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Editorial Office, E. Corona Borealis. Encyclopedia. Available online: https://encyclopedia.pub/entry/56011 (accessed on 21 April 2024).
Editorial Office E. Corona Borealis. Encyclopedia. Available at: https://encyclopedia.pub/entry/56011. Accessed April 21, 2024.
Editorial Office, Encyclopedia. "Corona Borealis" Encyclopedia, https://encyclopedia.pub/entry/56011 (accessed April 21, 2024).
Editorial Office, E. (2024, March 08). Corona Borealis. In Encyclopedia. https://encyclopedia.pub/entry/56011
Editorial Office, Encyclopedia. "Corona Borealis." Encyclopedia. Web. 08 March, 2024.
Corona Borealis
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Corona Borealis, Latin for "Northern Crown," is a constellation in the northern celestial hemisphere, known for its distinctive semicircular shape resembling a crown. Its counterpart in the southern hemisphere, Corona Australis, shares a similar name and mythological association with crowns but lies on the opposite side of the celestial sphere. 

astronomy constellation IAU

1. Introduction

Corona Borealis, Latin for "Northern Crown," is a small but visually striking constellation in the northern celestial hemisphere. It is distinguished by its distinctive semicircular arrangement of stars, which resembles a crown or wreath. Positioned between the constellations of Hercules and Boötes, Corona Borealis occupies an area of approximately 179 square degrees in the sky. The celestial coordinates of Corona Borealis lie between approximately right ascension 15h 16m to 16h 25m and declination +25° to +40°. This places the constellation in close proximity to the celestial north pole, making it visible to observers in the northern hemisphere year-round. Its location along the ecliptic path also means that the Sun passes through Corona Borealis during the summer solstice, further enhancing its prominence in the night sky (Figure 1).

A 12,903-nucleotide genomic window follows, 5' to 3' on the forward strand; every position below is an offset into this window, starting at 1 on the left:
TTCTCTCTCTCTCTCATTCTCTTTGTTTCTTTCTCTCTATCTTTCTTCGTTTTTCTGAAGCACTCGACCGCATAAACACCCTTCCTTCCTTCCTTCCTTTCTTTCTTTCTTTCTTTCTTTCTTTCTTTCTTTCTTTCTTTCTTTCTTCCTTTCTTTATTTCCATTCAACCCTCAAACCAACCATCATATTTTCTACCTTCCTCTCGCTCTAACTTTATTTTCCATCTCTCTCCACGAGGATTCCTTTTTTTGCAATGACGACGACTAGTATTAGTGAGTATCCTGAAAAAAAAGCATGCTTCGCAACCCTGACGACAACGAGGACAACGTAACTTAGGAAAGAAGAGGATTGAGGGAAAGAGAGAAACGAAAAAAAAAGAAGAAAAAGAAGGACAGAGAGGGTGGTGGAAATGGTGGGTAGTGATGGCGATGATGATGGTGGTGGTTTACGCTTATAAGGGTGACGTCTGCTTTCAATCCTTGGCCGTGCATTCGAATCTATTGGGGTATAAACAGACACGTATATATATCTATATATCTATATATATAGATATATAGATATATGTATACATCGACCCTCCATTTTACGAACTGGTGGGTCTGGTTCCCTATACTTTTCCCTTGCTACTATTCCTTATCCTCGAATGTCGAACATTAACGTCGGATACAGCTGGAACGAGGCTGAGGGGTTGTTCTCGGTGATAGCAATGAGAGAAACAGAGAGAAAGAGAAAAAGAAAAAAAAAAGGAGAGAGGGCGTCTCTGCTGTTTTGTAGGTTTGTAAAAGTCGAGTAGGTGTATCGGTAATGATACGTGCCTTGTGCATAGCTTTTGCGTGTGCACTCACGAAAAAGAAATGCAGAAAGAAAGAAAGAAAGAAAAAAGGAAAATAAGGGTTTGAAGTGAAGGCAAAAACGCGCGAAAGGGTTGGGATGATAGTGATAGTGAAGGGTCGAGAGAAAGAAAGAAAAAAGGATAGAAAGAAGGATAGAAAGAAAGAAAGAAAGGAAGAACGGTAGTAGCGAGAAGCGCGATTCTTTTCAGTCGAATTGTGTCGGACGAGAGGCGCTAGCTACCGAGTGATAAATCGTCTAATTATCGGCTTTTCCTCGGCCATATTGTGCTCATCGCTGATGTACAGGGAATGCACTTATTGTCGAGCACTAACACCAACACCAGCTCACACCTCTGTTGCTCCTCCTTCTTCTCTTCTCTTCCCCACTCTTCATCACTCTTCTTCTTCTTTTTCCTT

Corona Borealis is characterized by its distinct semicircular shape, formed by a loop of bright stars that represent the points of the crown. The constellation's brightest star, known as Alphecca or Alpha Coronae Borealis, marks the jewel at the crown's apex. Despite its modest size and lack of bright stars, Corona Borealis contains several interesting celestial objects, including variable stars, binary star systems, and galaxy clusters, making it a captivating area of exploration for astronomers and stargazers alike.

Figure 1. IAU chart of Corona Borealis. Source: https://www.iau.org/static/archives/images/screen/crb.jpg. Credit: IAU and Sky & Telescope. Reproduced under CC BY 4.0 license.

2. Historical Background and Mythology

In Greek mythology, Corona Borealis is often associated with the story of Ariadne, the daughter of King Minos of Crete. According to the myth, Ariadne fell in love with Theseus, the Athenian hero who slew the Minotaur. To help him navigate the labyrinth and defeat the Minotaur, Ariadne provided Theseus with a ball of thread, which he used to find his way out. In return for her assistance, Theseus promised to marry Ariadne and take her to Athens. However, Theseus abandoned Ariadne on the island of Naxos on their journey home. Heartbroken and despondent, Ariadne was discovered by the god Dionysus, who fell in love with her and made her his wife. As a wedding gift, Dionysus placed Ariadne's crown, the Corona Borealis, in the heavens as a constellation to honor her memory.

Corona Borealis is also associated with other cultures and mythologies. In Roman mythology, the constellation is sometimes linked to the story of Bacchus (the Roman equivalent of Dionysus) and his bride, who is often identified as Ariadne. Bacchus is said to have placed Ariadne's crown in the heavens as a reminder of their eternal bond.

In Chinese astronomy, Corona Borealis is part of the Azure Dragon constellation, one of the four symbols of the Chinese constellations. In Chinese mythology, the Azure Dragon represents the east and is associated with the spring season and the element of wood. While Corona Borealis itself is not explicitly mentioned in Chinese mythology, its position within the Azure Dragon constellation reflects its cultural significance within Chinese cosmology.